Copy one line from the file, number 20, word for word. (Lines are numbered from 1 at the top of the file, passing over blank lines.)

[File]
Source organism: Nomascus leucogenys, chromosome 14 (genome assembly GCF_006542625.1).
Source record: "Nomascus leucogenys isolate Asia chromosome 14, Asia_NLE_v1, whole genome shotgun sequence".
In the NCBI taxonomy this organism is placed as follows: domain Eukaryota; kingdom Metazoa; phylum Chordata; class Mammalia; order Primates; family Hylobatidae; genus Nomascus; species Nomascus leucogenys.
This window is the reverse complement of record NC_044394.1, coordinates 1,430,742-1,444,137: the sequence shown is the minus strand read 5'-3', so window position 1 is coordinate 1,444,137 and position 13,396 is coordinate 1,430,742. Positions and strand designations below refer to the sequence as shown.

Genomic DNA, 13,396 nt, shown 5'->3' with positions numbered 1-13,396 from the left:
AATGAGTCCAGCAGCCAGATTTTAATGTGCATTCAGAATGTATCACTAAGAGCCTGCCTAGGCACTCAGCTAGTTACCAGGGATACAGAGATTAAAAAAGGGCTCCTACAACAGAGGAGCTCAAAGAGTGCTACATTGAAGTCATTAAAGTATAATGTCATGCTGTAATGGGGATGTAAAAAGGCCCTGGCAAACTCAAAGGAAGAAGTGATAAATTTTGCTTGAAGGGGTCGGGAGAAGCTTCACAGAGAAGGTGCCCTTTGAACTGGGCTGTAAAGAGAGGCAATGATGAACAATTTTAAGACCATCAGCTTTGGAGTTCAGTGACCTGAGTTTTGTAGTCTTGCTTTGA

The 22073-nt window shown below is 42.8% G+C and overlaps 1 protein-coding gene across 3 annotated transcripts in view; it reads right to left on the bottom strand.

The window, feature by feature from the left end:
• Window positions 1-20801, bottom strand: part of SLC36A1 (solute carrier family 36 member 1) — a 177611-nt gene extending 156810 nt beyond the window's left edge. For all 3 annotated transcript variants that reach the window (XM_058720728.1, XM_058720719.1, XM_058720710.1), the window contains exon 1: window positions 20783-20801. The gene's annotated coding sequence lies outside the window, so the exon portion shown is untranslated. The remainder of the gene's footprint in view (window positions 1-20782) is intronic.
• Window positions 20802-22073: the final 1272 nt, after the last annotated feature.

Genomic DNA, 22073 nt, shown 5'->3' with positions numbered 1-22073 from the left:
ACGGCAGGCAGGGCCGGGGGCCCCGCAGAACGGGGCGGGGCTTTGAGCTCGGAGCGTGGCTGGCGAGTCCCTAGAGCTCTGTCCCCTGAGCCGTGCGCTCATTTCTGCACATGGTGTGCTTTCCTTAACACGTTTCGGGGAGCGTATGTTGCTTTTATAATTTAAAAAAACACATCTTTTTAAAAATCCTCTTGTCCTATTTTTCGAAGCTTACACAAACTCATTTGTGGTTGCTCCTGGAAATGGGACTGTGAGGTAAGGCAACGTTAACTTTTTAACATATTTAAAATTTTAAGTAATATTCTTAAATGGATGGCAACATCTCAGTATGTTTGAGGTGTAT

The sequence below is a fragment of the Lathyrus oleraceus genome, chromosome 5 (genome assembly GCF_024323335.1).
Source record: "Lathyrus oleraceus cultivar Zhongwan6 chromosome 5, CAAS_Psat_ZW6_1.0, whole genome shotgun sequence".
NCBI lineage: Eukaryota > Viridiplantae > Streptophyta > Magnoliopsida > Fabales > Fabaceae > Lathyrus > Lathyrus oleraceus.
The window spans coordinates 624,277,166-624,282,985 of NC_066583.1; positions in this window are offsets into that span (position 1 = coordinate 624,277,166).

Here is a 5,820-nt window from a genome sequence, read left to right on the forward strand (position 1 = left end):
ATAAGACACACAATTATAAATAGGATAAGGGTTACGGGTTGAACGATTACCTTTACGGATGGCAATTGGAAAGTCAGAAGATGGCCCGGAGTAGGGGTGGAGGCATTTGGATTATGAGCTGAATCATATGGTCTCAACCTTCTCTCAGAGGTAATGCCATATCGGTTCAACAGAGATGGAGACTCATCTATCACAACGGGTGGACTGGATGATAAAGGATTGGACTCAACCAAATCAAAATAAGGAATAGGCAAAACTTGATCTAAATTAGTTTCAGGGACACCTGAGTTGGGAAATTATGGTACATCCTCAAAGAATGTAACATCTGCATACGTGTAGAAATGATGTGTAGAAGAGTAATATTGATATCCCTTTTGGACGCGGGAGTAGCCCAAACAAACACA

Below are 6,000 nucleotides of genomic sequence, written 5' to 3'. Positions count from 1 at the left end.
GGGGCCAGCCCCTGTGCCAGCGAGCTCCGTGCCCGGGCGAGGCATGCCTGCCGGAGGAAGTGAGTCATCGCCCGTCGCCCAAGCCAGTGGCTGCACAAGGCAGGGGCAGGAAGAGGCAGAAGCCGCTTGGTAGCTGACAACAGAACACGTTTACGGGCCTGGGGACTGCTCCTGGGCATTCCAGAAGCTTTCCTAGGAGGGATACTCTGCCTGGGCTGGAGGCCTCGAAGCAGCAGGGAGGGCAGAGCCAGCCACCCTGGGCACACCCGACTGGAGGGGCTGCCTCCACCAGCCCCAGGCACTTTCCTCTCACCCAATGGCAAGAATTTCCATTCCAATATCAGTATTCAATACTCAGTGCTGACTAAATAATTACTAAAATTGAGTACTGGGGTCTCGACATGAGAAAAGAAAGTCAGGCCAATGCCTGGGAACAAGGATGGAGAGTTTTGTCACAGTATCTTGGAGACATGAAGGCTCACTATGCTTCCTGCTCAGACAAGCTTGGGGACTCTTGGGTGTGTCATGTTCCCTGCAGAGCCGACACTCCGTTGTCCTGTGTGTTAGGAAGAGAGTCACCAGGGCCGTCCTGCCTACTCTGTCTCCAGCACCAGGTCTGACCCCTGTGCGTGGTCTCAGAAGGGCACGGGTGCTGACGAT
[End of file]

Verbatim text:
GGGGCCAGCCCCTGTGCCAGCGAGCTCCGTGCCCGGGCGAGGCATGCCTGCCGGAGGAAGTGAGTCATCGCCCGTCGCCCAAGCCAGTGGCTGCACAAGGCAGGGGCAGGAAGAGGCAGAAGCCGCTTGGTAGCTGACAACAGAACACGTTTACGGGCCTGGGGACTGCTCCTGGGCATTCCAGAAGCTTTCCTAGGAGGGATACTCTGCCTGGGCTGGAGGCCTCGAAGCAGCAGGGAGGGCAGAGCCAGCCACCCTGGGCACACCCGACTGGAGGGGCTGCCTCCACCAGCCCCAGGCACTTTCCTCTCACCCAATGGCAAGAATTTCCATTCCAATATCAGTATTCAATACTCAGTGCTGACTAAATAATTACTAAAATTGAGTACTGGGGTCTCGACATGAGAAAAGAAAGTCAGGCCAATGCCTGGGAACAAGGATGGAGAGTTTTGTCACAGTATCTTGGAGACATGAAGGCTCACTATGCTTCCTGCTCAGACAAGCTTGGGGACTCTTGGGTGTGTCATGTTCCCTGCAGAGCCGACACTCCGTTGTCCTGTGTGTTAGGAAGAGAGTCACCAGGGCCGTCCTGCCTACTCTGTCTCCAGCACCAGGTCTGACCCCTGTGCGTGGTCTCAGAAGGGCACGGGTGCTGACGAT